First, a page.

Applied Genetic Technologies Corp. is being taken private by healthcare company creator Syncona in a transaction that will keep the struggling gene therapy developer from running out of cash next year.
Syncona will pay $0.34 per share, or about $23.5 million, for rights to the company, which is commonly known as AGTC. The deal could include an additional $50 million in payments, or as much as $0.73 per share. Still, those payouts would come via contingent value rights, which will only materialize if AGTC’s lead program for an inherited type of vision loss hits certain development milestones, the companies said on Monday.
The guaranteed part of the offer represents a 42% premium to AGTC’s closing price on Friday, while the entire deal, including the CVR, would increase the premium paid to 344%. The companies expect the deal to close in the fourth quarter.
At the closing price of $0.24 per share on Friday, AGTC’s stock has lost about 90% of its value this year and is trading at record lows.
The company is one of many gene therapy developers that have seen their market value plunge during a sector-wide downturn this year. Some retrenched early on in response to a difficult financing environment, paring back on spending or cutting jobs.
The challenging market also has led some companies to sell themselves at a discount. This month, two genetic medicine developers trading at or near record lows — Akouos and LogicBio — agreed to buyouts from large drugmakers.
AGTC now is on that list. In a statement, Chairman Scott Koenig cited the “state of equity and other funding markets” for the “significant challenges in funding ongoing operations beyond 2022.” The company had about $46 million in cash at the end of June and has warned in regulatory filings that it may not remain solvent without a transaction. The company already paused development of one gene therapy because of financial constraints.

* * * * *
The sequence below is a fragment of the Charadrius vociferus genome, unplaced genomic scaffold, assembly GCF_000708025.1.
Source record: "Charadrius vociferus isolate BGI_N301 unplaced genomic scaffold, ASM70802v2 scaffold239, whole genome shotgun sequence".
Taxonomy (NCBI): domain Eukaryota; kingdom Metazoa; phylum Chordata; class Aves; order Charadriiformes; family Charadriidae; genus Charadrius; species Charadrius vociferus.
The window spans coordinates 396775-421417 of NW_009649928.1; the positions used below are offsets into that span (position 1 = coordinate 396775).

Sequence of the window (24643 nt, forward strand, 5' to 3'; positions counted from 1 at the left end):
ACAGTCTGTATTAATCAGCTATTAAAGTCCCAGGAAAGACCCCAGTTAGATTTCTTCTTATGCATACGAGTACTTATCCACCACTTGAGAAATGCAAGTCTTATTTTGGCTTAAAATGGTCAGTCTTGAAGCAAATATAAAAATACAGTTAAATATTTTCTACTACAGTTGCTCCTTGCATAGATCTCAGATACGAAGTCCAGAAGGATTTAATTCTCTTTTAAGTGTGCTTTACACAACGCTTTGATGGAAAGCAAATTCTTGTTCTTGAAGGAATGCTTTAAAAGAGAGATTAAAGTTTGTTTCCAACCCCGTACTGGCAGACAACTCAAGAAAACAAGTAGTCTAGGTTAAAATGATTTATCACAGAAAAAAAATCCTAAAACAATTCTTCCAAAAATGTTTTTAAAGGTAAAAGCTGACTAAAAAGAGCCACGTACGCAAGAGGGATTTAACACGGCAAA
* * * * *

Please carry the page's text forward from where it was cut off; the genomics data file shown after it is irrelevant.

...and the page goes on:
“Raising additional funds in the current capital markets environment for biotechnology companies is not a viable option,” CEO Sue Washer said on a conference call explaining the deal’s rationale.
The transaction will give AGTC a chance to continue developing a gene therapy for X-linked retinitis pigmentosa that’s currently in advanced testing.
The disease, which mainly affects boys and causes progressive vision loss, has been a popular target among gene therapy makers. AGTC’s program, AGTC-501, is one of at least two in late-stage clinical development, along with one from MeiraGTx and Johnson & Johnson. AGTC disclosed positive data from an early-stage study in May and expects interim results from a Phase 2/3 trial known as Vista in the first half of next year.
“With knowing the full details, [the] acquisition by Syncona probably makes sense at this juncture,” Stifel analyst Dae Gon Ha wrote in a research note.
Syncona has experience with eye gene therapies, having been a founding investor of two gene therapy developers, Nightstar Therapeutics and Gyroscope Therapeutics, that were acquired in recent years. Nightstar was bought by Biogen, in part for an XLRP gene therapy that later failed in clinical testing.
“We believe AGTC-501 has the potential to be a best-in-class product” and Syncona has the “domain expertise and track record” to get it through clinical development, Syncona Chief Investment Officer Chris Hollowood said on the call.
AGTC went public in 2014 at $12 per share and its stock peaked at over $30 shortly thereafter. Biogen once had rights to its XLRP treatment through a 2015 partnership, but cut ties with AGTC after a different program, for a rare eye disorder called X-linked retinal sclerosis, failed an early-stage trial in 2018.